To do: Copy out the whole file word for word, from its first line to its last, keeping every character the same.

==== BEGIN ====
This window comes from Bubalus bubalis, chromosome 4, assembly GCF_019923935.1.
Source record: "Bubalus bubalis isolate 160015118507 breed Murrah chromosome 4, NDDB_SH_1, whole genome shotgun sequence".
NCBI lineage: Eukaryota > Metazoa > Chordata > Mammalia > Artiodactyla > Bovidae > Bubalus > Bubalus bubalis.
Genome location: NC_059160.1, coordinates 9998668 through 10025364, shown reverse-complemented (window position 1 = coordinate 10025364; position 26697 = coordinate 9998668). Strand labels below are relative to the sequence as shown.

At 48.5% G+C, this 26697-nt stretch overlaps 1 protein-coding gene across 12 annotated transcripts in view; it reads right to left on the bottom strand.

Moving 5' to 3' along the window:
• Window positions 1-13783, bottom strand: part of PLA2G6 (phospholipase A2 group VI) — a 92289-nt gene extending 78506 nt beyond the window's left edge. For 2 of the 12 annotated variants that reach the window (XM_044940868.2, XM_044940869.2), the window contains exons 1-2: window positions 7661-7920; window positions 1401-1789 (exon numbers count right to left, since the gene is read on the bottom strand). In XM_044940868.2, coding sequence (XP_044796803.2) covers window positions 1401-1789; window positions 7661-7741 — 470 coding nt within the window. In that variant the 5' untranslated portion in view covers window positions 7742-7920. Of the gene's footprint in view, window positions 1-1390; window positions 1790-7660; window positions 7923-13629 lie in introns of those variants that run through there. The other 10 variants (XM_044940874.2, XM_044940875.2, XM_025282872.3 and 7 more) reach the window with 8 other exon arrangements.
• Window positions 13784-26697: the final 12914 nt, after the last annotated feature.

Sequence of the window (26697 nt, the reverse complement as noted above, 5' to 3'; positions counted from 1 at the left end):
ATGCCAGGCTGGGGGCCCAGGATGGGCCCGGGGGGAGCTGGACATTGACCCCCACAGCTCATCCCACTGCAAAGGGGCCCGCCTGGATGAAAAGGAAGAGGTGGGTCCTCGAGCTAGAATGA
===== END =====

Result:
This window comes from Bubalus bubalis, chromosome 4, assembly GCF_019923935.1.
Source record: "Bubalus bubalis isolate 160015118507 breed Murrah chromosome 4, NDDB_SH_1, whole genome shotgun sequence".
NCBI lineage: Eukaryota > Metazoa > Chordata > Mammalia > Artiodactyla > Bovidae > Bubalus > Bubalus bubalis.
Genome location: NC_059160.1, coordinates 9998668 through 10025364, shown reverse-complemented (window position 1 = coordinate 10025364; position 26697 = coordinate 9998668). Strand labels below are relative to the sequence as shown.

At 48.5% G+C, this 26697-nt stretch overlaps 1 protein-coding gene across 12 annotated transcripts in view; it reads right to left on the bottom strand.

Moving 5' to 3' along the window:
• Window positions 1-13783, bottom strand: part of PLA2G6 (phospholipase A2 group VI) — a 92289-nt gene extending 78506 nt beyond the window's left edge. For 2 of the 12 annotated variants that reach the window (XM_044940868.2, XM_044940869.2), the window contains exons 1-2: window positions 7661-7920; window positions 1401-1789 (exon numbers count right to left, since the gene is read on the bottom strand). In XM_044940868.2, coding sequence (XP_044796803.2) covers window positions 1401-1789; window positions 7661-7741 — 470 coding nt within the window. In that variant the 5' untranslated portion in view covers window positions 7742-7920. Of the gene's footprint in view, window positions 1-1390; window positions 1790-7660; window positions 7923-13629 lie in introns of those variants that run through there. The other 10 variants (XM_044940874.2, XM_044940875.2, XM_025282872.3 and 7 more) reach the window with 8 other exon arrangements.
• Window positions 13784-26697: the final 12914 nt, after the last annotated feature.

Sequence of the window (26697 nt, the reverse complement as noted above, 5' to 3'; positions counted from 1 at the left end):
ATGCCAGGCTGGGGGCCCAGGATGGGCCCGGGGGGAGCTGGACATTGACCCCCACAGCTCATCCCACTGCAAAGGGGCCCGCCTGGATGAAAAGGAAGAGGTGGGTCCTCGAGCTAGAATGA